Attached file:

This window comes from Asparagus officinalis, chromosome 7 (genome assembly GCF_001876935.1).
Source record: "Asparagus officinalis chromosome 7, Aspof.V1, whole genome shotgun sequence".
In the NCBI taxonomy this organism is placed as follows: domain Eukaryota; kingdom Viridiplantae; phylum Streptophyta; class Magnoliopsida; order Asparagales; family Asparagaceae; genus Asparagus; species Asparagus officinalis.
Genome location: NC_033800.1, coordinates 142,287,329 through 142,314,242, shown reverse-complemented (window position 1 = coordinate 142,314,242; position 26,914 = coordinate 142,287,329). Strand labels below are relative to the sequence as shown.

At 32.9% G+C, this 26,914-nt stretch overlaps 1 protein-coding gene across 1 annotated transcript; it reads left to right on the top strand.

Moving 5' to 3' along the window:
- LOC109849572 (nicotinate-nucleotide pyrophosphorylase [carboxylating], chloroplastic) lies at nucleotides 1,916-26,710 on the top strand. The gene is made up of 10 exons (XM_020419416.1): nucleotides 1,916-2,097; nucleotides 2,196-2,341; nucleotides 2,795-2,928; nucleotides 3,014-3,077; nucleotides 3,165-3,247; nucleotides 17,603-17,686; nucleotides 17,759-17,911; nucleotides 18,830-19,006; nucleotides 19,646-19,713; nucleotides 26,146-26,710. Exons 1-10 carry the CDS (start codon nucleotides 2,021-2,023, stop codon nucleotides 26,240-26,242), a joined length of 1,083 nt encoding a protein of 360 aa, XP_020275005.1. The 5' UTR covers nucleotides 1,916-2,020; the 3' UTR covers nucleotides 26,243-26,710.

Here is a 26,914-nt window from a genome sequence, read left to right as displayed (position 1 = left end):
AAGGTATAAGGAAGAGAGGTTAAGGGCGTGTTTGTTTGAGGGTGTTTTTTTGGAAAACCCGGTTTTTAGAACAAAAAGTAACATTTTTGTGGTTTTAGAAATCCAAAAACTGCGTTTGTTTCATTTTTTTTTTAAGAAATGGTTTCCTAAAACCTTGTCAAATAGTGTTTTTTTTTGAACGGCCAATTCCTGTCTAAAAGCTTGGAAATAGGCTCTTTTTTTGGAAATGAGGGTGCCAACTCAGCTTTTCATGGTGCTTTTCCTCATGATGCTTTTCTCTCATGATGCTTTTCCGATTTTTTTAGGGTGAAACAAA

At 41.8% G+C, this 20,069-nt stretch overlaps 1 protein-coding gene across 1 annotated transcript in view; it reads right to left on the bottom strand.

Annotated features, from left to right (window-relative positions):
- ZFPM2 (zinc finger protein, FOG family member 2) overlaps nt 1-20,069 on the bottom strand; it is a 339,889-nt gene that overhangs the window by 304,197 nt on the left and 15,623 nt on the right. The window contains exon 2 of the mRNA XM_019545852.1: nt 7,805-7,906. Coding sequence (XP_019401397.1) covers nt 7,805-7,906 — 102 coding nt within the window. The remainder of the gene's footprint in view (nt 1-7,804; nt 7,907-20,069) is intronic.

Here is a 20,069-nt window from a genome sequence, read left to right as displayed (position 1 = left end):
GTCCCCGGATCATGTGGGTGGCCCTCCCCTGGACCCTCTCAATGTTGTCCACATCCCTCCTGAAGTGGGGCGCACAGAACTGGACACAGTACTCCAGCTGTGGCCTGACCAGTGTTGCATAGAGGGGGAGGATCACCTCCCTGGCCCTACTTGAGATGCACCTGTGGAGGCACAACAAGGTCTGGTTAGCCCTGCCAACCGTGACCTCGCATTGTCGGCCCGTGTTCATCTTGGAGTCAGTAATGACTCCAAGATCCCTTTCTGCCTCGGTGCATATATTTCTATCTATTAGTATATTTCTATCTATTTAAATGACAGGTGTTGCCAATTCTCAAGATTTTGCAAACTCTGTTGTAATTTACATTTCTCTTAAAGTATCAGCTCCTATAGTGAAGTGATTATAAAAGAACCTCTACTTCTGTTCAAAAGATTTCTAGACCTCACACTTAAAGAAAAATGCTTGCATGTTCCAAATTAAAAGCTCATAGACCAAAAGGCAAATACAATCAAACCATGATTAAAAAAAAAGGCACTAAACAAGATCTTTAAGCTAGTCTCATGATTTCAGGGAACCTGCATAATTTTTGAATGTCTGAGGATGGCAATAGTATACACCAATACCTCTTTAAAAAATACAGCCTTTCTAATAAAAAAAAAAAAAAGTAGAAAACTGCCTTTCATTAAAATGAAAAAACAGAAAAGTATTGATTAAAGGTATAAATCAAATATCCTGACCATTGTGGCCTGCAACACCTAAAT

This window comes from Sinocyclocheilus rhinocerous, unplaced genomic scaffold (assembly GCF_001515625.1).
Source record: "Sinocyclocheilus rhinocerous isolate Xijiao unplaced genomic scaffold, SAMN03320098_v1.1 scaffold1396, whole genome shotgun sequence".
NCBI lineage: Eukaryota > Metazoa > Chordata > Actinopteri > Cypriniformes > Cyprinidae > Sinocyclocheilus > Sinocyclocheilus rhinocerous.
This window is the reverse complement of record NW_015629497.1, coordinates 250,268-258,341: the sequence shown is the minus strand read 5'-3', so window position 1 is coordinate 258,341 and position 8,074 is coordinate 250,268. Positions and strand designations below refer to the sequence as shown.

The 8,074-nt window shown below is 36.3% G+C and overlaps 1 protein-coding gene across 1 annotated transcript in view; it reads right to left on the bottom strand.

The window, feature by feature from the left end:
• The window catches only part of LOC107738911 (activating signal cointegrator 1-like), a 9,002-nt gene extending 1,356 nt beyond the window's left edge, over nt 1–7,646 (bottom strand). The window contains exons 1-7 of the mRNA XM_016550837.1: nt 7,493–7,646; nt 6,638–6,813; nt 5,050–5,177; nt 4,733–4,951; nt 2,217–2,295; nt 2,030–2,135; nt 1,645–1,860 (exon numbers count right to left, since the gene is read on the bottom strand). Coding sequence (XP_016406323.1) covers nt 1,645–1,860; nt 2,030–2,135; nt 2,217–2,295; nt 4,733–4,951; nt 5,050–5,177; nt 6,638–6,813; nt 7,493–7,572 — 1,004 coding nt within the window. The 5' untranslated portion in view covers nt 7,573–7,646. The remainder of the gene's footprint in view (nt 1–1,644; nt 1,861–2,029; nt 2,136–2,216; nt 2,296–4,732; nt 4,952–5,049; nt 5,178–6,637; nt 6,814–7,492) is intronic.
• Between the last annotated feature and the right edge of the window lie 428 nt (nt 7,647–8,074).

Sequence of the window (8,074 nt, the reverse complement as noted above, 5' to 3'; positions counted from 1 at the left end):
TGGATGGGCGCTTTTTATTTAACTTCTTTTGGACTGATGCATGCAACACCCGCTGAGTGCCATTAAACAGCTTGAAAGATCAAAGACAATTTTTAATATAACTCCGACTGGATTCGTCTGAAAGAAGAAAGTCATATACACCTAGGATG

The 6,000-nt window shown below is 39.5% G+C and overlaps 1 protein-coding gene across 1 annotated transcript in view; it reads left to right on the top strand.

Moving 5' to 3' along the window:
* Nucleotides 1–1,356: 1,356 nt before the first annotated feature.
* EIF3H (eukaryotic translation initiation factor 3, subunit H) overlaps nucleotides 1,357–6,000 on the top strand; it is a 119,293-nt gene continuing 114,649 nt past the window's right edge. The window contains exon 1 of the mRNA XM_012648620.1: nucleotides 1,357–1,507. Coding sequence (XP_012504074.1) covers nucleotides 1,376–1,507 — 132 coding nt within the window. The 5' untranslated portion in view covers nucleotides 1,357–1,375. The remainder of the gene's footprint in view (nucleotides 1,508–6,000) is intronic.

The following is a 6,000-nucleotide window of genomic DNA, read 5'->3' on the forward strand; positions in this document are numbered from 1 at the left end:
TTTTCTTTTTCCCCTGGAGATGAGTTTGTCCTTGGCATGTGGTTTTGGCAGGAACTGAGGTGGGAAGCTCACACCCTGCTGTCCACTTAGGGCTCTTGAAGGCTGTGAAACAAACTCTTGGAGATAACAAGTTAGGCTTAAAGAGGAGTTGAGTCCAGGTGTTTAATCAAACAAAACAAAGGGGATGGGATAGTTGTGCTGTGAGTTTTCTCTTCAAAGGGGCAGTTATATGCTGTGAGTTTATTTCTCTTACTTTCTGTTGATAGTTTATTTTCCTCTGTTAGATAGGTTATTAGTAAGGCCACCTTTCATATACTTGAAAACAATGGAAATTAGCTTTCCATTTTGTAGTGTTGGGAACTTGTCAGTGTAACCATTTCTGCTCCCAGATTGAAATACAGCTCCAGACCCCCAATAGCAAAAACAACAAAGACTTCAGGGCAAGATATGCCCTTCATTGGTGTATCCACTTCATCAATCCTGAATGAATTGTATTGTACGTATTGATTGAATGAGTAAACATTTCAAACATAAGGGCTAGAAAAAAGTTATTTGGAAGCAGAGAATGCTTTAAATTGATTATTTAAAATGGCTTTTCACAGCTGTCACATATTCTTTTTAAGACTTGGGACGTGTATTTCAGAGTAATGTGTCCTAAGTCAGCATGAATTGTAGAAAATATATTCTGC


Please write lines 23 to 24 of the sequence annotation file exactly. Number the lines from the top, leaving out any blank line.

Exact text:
Sequence of the window (8,074 nt, the reverse complement as noted above, 5' to 3'; positions counted from 1 at the left end):
TGGATGGGCGCTTTTTATTTAACTTCTTTTGGACTGATGCATGCAACACCCGCTGAGTGCCATTAAACAGCTTGAAAGATCAAAGACAATTTTTAATATAACTCCGACTGGATTCGTCTGAAAGAAGAAAGTCATATACACCTAGGATG